Hawking the drug wares
A former inmate trying to get himself started in the drugs trade was left in debt to a friend after failing to find a buyer for a huge consignment of speed.
Chiang Mai police on Aug 1 nabbed Kajonkiat "Oh" Wichahong, 30, in the carpark of a city department store.
He was peddling a huge consignment of drugs, much like a hawker sells his wares, but had failed to find any interested customers despite cutting the price drastically, he said.
Police posing as undercover buyers made contact at the carpark. He offered them 238,000 speed pills for 3 million baht -- a bargain, he said, as sold individually they would be worth an impressive 250 million baht.
When his "buyers" asked where he had hidden the pills, he told them obligingly that he stashed them inside a pavilion at Santisuk cemetery in Mae Rim district. Officers nabbed him on the spot.
Speaking later at the station, Oh, who is only recently out of jail, bemoaned the state of the economy which had thwarted his plans to make a new start.
He said the drugs belonged to a friend he met in jail. His mate gave him the drugs as seeding capital for his fledgling career as a dealer.
"But the economy is in such a bad way that I couldn't sell them and now owe my mate 700,000 baht. He has come asking for it," he said.
He was forced to travel around in his pickup hawking the drugs so he could raise some money to pay back his debt.
Police, who charged Oh with supplying the drug, are expanding their probe.
An incriminating ear
A 10 baht coin was all it took for an Udon Thani man to be stabbed in the chest.
Sakda Suklab, 42, turned up bloodied and without a shirt at Muang police station on Aug 1 to lay a complaint about a friend, identified only as Potter, whom he said had stabbed him with a pocketknife.
Police contacted rescue workers to have Mr Sakda sent to hospital first. Later, after he had been patched up, Mr Sakda told them his mate Potter had attacked him out of the blue.
"I was sitting in front of my place having a meal when Potter turned up and asked if he could borrow some money.
"I said I had none but Potter saw a 10 baht coin I had lodged in my ear and accused me of lying," Mr Sakda told police.
He kicked him in the chest, sending Mr Sakda toppling to the floor, and calmly walked away.
"A few minutes later Potter re-appeared looking grim, and stabbed me with a pocketknife in the left side of my chest.
"I wasn't able to defend myself as I was still getting over the first attack. I am lucky my ribs deflected the blade or I might be dead.
"When he first stabbed me I thought I was dead for sure, but luckily I survived. Potter ran away," he said.
Police are looking for him.
Killer wife's remorse
A Chaiyaphum woman admitted killing her husband in a row over drugs after she felt guilty about dumping his body in a forest.
Rescue workers retrieving Yutthapong Saengchan's body.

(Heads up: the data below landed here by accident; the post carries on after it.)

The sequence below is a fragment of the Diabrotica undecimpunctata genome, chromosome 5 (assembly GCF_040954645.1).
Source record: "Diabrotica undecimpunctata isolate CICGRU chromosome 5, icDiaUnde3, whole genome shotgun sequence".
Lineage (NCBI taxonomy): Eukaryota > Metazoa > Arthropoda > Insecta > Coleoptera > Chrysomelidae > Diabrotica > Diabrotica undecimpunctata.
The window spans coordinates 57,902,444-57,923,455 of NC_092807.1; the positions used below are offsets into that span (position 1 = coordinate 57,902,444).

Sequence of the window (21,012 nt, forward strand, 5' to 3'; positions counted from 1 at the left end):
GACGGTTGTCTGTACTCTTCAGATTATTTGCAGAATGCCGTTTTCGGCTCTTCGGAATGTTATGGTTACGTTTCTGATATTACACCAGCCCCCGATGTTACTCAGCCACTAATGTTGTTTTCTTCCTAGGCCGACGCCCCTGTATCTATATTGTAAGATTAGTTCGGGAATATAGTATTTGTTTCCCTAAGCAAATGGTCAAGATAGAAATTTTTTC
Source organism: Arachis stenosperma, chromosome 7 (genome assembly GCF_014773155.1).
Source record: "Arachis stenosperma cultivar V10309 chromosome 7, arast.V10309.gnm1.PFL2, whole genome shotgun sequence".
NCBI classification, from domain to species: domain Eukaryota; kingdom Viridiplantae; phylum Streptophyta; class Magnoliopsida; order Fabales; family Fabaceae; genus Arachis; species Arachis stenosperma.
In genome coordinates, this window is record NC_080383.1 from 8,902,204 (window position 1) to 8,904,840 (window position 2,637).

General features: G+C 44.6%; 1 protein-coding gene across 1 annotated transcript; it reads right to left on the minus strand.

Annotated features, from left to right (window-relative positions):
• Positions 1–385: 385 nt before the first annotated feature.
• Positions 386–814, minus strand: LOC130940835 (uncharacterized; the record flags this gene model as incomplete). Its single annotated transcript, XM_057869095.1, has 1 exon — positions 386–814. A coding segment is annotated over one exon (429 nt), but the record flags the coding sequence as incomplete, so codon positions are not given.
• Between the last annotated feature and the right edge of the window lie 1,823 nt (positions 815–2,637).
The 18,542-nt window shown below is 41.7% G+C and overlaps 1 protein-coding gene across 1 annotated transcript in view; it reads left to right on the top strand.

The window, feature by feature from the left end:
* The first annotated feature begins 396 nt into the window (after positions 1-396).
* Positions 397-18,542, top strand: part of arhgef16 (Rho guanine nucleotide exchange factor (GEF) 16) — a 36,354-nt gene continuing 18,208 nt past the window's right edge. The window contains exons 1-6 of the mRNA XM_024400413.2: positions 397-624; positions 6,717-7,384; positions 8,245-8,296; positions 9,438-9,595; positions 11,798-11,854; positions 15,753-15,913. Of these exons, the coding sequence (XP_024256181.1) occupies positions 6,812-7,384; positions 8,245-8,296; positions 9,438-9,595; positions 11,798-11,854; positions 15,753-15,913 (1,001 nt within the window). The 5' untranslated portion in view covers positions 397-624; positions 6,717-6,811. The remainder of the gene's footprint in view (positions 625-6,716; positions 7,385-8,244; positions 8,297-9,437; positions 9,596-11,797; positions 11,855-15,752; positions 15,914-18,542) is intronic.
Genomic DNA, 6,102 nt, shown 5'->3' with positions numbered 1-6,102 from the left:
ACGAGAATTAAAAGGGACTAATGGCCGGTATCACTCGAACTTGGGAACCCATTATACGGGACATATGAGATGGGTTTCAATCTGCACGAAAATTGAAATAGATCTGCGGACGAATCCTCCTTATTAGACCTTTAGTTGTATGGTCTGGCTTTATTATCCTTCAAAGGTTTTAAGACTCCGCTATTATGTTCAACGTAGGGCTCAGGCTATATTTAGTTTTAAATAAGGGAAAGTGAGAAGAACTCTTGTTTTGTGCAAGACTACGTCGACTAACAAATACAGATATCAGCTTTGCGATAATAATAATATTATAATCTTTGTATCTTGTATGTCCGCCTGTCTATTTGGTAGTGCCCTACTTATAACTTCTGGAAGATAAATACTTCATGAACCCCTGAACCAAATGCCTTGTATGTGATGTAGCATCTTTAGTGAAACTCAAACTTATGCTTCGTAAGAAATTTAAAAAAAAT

Nong Bua Daeng police nabbed Pier Charoenphon, 34, after she came forward to say she had shot her husband, Yutthapong Saengchan, 35, in the chest with a Thai-modified "cap" gun.
They were dividing up a stash of speed pills but couldn't agree on who should get how many. The couple started to argue and Ms Pier shot him.
Ms Pier said she dragged his body to the edge of a forest at the foot of the Ban Wang Thong mountain in Tham Wua Daeng district in the hope of covering up what she had done. However, her killer's resolve wasn't to last.
"I went to bed that night, and carried on with life until about midday when I started to feel guilty," she said.
Ms Pier told a village elder and they arranged her surrender. The couple have a five-year-old daughter who looked distressed when she saw her dad's body lying in the grass where her mother had dumped it.
Police found seven ya ba pills in the victim's pocket, which Ms Pier evidently failed to retrieve, despite the argument. They charged Ms Pier with murder.
Hubby fails to do 'homework'
A Nonthaburi man was forced to seek shelter at a police station after his wife kicked him out for failing to do his duty in bed.
Siwa, whose wife threw him out for failing to satisfy her in bed.
Visitors to Rattanathibet station on July 30 were surprised to find Siwa (surname withheld), 46, a security guard, asleep on the ground floor.
A reporter asked him why he was there and Mr Siwa said his wife, Samran, 47, had thrown him out.
Mr Siwa is a security guard at a housing village in Bang Bua Thong. He said board is provided as part of the job and owing to the nature of the work he was able to get home to see his wife just once a month.
The pair had been married for 17 years and have a son, 16.
"My wife is unhappy with me as she says all I do is work, even though my hard work helped buy her a car so she can get about the place in some comfort," he said sadly.
Fed up with his apparent lack of interest, including his failure to satisfy her in the sack (or failure to do his "homework", as the Thai put it), Ms Samran tossed him out.
When he turned up at the station he had already been to the local temple begging for food, and had just 13 baht to his name.
"I wasn't sure where to sleep so I came here. I had to ask the temple for food as I couldn't afford any," he said.
"I would like to warn other men in my position not to work so hard that they forget their duties at home," he added.
The reporter, who felt sorry for him, gave Mr Siwa 100 baht so he could look after himself in the meantime. Mr Siwa said he would ask police to help him patch up the rift so he could go back to the loving arms of his wife.